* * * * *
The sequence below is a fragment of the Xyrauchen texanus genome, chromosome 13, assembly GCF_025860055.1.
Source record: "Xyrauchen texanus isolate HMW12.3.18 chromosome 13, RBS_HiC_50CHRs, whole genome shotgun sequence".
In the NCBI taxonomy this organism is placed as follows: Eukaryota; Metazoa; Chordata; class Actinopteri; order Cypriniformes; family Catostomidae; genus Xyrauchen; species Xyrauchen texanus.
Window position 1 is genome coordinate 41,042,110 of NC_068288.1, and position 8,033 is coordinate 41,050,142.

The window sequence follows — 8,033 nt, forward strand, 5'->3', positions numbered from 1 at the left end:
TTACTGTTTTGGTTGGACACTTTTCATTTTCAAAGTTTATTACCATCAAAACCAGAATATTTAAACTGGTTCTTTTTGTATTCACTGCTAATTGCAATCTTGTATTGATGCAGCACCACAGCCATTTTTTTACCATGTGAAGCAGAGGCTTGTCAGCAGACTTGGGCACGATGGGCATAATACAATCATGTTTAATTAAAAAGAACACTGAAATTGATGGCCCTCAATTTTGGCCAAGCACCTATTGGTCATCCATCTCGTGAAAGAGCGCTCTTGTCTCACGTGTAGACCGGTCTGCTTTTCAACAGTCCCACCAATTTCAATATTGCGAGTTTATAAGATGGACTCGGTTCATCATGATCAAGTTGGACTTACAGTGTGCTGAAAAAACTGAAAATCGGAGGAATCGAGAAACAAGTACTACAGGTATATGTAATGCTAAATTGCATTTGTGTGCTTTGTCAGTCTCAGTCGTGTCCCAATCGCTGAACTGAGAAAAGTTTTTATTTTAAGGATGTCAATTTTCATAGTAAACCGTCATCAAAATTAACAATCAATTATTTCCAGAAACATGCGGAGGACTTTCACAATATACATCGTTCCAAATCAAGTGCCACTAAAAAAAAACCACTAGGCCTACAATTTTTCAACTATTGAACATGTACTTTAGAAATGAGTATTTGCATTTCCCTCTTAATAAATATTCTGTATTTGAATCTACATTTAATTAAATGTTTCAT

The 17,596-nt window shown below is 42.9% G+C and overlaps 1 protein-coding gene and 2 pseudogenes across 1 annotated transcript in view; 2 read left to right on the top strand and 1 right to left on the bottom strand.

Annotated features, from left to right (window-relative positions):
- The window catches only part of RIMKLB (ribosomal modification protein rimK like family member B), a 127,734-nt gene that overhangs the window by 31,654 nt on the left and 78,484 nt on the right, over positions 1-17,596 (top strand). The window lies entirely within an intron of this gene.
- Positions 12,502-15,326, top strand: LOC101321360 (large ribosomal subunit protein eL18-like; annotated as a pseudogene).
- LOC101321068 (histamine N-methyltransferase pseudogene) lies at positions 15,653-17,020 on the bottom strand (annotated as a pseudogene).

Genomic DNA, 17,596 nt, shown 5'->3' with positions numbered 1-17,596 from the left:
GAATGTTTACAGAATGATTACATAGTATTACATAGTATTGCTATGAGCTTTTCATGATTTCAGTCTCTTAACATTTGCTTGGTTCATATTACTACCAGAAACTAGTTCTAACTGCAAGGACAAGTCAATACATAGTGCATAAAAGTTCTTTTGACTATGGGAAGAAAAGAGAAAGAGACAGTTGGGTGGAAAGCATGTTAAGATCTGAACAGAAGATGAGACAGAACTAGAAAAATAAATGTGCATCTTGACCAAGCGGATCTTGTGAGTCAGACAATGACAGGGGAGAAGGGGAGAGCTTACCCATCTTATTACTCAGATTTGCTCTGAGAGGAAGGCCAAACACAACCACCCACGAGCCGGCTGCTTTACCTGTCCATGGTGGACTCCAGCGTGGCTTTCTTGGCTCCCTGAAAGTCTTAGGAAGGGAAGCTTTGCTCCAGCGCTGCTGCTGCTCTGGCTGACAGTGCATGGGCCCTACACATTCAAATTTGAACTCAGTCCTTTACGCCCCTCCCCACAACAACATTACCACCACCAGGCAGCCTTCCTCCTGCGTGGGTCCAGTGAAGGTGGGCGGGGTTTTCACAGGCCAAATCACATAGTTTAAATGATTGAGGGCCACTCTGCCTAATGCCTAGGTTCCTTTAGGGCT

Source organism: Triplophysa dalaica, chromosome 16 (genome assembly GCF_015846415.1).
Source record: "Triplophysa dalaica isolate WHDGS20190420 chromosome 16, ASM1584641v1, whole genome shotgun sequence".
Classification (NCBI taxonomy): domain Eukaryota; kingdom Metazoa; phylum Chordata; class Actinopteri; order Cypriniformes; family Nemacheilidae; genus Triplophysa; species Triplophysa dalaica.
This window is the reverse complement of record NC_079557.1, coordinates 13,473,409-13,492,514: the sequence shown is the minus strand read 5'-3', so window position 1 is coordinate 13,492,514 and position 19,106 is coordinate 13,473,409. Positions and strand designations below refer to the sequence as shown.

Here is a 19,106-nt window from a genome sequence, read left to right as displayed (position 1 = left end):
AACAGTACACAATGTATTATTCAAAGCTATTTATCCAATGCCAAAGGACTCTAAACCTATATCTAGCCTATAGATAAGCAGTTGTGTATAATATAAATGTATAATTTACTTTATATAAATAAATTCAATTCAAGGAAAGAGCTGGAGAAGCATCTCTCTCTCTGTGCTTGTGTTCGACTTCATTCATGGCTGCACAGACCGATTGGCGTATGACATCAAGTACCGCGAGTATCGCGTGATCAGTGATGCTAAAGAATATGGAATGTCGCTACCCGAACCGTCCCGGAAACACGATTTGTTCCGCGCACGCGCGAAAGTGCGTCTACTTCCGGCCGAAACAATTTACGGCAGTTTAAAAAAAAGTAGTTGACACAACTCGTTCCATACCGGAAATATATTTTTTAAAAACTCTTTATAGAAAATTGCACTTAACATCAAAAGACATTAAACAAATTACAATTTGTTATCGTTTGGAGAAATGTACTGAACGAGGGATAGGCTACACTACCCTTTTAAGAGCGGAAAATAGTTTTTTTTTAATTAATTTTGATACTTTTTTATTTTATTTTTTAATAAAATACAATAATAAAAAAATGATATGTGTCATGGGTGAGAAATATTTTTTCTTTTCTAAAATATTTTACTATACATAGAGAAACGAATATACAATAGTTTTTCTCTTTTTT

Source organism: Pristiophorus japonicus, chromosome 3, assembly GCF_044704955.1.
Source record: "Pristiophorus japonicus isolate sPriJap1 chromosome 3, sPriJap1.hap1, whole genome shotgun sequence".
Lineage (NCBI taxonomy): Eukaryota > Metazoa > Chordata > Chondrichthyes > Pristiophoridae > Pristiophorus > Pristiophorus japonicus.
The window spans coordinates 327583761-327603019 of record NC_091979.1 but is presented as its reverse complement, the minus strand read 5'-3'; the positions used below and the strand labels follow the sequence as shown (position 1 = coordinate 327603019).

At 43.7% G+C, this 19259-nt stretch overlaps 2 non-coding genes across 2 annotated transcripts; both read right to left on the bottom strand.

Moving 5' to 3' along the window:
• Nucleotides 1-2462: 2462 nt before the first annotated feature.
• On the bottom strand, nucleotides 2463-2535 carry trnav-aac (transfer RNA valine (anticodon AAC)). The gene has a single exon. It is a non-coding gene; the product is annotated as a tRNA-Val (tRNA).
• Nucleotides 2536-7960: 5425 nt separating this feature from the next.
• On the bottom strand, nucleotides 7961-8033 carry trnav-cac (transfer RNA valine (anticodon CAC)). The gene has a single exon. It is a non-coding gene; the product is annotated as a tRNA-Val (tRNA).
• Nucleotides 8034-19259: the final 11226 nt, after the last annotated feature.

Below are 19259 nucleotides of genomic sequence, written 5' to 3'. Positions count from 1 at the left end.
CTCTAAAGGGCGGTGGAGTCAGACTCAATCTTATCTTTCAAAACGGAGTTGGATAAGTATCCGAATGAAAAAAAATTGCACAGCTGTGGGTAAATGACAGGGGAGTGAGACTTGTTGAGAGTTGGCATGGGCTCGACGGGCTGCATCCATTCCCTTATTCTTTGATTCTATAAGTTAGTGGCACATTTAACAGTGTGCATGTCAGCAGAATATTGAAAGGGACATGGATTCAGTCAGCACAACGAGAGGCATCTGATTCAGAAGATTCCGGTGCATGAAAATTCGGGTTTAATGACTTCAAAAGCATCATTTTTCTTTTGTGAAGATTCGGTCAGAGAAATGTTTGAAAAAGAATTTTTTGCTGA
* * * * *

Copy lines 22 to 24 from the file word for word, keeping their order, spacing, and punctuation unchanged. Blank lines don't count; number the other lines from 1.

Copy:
Lineage (NCBI taxonomy): Eukaryota > Metazoa > Chordata > Chondrichthyes > Pristiophoridae > Pristiophorus > Pristiophorus japonicus.
The window spans coordinates 327583761-327603019 of record NC_091979.1 but is presented as its reverse complement, the minus strand read 5'-3'; the positions used below and the strand labels follow the sequence as shown (position 1 = coordinate 327603019).

At 43.7% G+C, this 19259-nt stretch overlaps 2 non-coding genes across 2 annotated transcripts; both read right to left on the bottom strand.